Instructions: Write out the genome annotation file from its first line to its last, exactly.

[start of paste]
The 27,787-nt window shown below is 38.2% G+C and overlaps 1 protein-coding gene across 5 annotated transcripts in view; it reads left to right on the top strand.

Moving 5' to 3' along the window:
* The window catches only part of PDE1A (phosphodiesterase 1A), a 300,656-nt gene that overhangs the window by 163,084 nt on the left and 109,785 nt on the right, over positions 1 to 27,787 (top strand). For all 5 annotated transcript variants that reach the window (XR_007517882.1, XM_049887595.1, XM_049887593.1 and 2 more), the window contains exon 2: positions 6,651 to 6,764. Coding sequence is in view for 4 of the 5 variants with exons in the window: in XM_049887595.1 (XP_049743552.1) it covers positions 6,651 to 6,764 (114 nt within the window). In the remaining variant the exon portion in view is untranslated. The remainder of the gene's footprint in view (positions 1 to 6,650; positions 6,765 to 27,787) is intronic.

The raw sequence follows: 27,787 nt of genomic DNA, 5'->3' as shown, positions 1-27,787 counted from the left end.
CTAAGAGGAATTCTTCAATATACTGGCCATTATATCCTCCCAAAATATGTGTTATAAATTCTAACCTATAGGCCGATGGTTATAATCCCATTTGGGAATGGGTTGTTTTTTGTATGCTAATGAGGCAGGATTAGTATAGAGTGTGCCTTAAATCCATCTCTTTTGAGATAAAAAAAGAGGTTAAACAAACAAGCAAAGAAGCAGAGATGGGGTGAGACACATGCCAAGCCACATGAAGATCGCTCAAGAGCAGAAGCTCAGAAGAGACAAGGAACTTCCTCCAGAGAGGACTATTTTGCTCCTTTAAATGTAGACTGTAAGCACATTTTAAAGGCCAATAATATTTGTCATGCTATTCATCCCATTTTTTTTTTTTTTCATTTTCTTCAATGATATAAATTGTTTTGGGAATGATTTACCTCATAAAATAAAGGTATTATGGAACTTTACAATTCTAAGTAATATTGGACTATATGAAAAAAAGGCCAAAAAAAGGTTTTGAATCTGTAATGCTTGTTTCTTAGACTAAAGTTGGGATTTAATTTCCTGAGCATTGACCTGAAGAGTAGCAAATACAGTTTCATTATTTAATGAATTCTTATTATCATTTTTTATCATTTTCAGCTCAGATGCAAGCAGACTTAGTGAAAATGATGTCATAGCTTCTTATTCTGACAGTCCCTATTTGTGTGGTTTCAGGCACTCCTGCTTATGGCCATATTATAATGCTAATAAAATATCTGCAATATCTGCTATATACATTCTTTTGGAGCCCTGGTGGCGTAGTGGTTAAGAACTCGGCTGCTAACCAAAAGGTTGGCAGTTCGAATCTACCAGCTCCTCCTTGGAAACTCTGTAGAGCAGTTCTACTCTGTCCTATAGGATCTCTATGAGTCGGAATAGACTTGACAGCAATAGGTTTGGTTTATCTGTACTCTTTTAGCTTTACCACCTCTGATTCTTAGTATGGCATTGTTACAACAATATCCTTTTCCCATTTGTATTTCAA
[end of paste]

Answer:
The 27,787-nt window shown below is 38.2% G+C and overlaps 1 protein-coding gene across 5 annotated transcripts in view; it reads left to right on the top strand.

Moving 5' to 3' along the window:
* The window catches only part of PDE1A (phosphodiesterase 1A), a 300,656-nt gene that overhangs the window by 163,084 nt on the left and 109,785 nt on the right, over positions 1 to 27,787 (top strand). For all 5 annotated transcript variants that reach the window (XR_007517882.1, XM_049887595.1, XM_049887593.1 and 2 more), the window contains exon 2: positions 6,651 to 6,764. Coding sequence is in view for 4 of the 5 variants with exons in the window: in XM_049887595.1 (XP_049743552.1) it covers positions 6,651 to 6,764 (114 nt within the window). In the remaining variant the exon portion in view is untranslated. The remainder of the gene's footprint in view (positions 1 to 6,650; positions 6,765 to 27,787) is intronic.

The raw sequence follows: 27,787 nt of genomic DNA, 5'->3' as shown, positions 1-27,787 counted from the left end.
CTAAGAGGAATTCTTCAATATACTGGCCATTATATCCTCCCAAAATATGTGTTATAAATTCTAACCTATAGGCCGATGGTTATAATCCCATTTGGGAATGGGTTGTTTTTTGTATGCTAATGAGGCAGGATTAGTATAGAGTGTGCCTTAAATCCATCTCTTTTGAGATAAAAAAAGAGGTTAAACAAACAAGCAAAGAAGCAGAGATGGGGTGAGACACATGCCAAGCCACATGAAGATCGCTCAAGAGCAGAAGCTCAGAAGAGACAAGGAACTTCCTCCAGAGAGGACTATTTTGCTCCTTTAAATGTAGACTGTAAGCACATTTTAAAGGCCAATAATATTTGTCATGCTATTCATCCCATTTTTTTTTTTTTTCATTTTCTTCAATGATATAAATTGTTTTGGGAATGATTTACCTCATAAAATAAAGGTATTATGGAACTTTACAATTCTAAGTAATATTGGACTATATGAAAAAAAGGCCAAAAAAAGGTTTTGAATCTGTAATGCTTGTTTCTTAGACTAAAGTTGGGATTTAATTTCCTGAGCATTGACCTGAAGAGTAGCAAATACAGTTTCATTATTTAATGAATTCTTATTATCATTTTTTATCATTTTCAGCTCAGATGCAAGCAGACTTAGTGAAAATGATGTCATAGCTTCTTATTCTGACAGTCCCTATTTGTGTGGTTTCAGGCACTCCTGCTTATGGCCATATTATAATGCTAATAAAATATCTGCAATATCTGCTATATACATTCTTTTGGAGCCCTGGTGGCGTAGTGGTTAAGAACTCGGCTGCTAACCAAAAGGTTGGCAGTTCGAATCTACCAGCTCCTCCTTGGAAACTCTGTAGAGCAGTTCTACTCTGTCCTATAGGATCTCTATGAGTCGGAATAGACTTGACAGCAATAGGTTTGGTTTATCTGTACTCTTTTAGCTTTACCACCTCTGATTCTTAGTATGGCATTGTTACAACAATATCCTTTTCCCATTTGTATTTCAA